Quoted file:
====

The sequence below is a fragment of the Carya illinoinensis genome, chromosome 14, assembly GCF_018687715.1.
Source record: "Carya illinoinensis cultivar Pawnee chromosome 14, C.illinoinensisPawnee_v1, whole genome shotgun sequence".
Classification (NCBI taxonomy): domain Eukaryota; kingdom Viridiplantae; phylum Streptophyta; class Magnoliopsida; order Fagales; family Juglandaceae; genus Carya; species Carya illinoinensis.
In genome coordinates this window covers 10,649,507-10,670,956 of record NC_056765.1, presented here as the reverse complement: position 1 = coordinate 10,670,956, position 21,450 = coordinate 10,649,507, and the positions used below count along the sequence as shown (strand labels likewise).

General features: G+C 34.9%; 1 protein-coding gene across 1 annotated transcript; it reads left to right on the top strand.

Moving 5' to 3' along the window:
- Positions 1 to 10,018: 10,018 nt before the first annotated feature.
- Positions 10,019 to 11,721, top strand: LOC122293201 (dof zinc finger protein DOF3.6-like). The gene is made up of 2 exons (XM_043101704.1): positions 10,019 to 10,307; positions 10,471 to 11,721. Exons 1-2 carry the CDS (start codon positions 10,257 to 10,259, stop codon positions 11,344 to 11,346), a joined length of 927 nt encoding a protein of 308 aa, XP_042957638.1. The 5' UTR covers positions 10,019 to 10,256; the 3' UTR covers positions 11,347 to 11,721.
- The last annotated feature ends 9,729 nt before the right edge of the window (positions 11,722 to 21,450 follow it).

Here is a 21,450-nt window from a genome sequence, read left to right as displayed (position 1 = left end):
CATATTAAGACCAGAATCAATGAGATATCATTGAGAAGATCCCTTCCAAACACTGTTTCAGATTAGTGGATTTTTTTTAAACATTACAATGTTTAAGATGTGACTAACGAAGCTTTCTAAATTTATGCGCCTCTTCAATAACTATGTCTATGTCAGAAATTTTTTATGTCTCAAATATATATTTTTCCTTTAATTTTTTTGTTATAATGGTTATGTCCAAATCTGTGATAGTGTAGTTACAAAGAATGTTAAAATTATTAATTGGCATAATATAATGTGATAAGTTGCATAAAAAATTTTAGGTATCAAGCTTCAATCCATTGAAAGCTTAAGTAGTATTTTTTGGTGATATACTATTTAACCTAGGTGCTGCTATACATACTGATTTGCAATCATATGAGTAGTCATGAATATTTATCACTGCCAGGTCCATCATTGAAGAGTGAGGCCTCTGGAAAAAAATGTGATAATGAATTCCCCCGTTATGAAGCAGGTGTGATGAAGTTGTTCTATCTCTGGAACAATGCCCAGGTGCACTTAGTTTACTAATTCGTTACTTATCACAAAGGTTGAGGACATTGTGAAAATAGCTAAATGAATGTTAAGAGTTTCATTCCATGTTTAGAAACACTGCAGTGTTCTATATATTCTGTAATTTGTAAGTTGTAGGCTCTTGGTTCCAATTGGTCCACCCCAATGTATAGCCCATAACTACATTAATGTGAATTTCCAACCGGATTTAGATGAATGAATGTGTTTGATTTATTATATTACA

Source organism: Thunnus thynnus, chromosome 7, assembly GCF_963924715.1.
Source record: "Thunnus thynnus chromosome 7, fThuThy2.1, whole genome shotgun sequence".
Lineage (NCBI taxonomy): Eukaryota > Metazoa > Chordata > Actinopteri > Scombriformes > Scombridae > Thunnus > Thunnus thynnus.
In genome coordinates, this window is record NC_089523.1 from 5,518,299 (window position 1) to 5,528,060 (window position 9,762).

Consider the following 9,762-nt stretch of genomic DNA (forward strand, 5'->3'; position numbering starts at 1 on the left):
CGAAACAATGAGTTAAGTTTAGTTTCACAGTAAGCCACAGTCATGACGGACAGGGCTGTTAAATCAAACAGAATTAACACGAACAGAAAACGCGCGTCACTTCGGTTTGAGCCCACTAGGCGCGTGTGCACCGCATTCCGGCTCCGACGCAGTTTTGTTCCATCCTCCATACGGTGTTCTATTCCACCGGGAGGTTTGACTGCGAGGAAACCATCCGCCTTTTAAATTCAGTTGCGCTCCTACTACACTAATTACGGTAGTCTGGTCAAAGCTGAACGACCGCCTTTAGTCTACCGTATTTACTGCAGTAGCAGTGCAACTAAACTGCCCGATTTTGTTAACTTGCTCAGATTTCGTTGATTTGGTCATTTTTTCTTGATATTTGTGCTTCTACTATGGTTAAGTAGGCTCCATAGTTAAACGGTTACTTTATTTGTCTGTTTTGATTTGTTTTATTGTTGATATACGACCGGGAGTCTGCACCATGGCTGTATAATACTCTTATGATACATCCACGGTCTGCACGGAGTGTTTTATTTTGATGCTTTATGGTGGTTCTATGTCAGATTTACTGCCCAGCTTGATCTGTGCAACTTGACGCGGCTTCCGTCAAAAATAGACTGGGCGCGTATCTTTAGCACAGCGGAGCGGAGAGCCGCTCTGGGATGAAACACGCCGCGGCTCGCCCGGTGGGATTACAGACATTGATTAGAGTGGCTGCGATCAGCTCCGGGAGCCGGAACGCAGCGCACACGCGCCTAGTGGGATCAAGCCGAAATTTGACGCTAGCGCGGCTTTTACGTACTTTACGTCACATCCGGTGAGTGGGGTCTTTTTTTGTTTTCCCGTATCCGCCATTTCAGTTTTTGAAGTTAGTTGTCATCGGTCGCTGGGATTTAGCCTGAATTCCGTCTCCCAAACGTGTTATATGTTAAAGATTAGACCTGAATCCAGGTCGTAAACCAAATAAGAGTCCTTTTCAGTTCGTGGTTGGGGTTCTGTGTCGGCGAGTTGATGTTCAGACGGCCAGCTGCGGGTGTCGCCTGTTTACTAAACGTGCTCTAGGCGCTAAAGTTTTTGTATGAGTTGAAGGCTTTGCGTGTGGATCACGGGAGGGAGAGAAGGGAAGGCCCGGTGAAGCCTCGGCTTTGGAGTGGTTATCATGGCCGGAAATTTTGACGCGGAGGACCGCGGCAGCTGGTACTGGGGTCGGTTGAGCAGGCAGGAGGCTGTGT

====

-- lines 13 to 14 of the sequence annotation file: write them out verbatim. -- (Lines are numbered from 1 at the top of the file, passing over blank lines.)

Source record: "Thunnus thynnus chromosome 7, fThuThy2.1, whole genome shotgun sequence".
Lineage (NCBI taxonomy): Eukaryota > Metazoa > Chordata > Actinopteri > Scombriformes > Scombridae > Thunnus > Thunnus thynnus.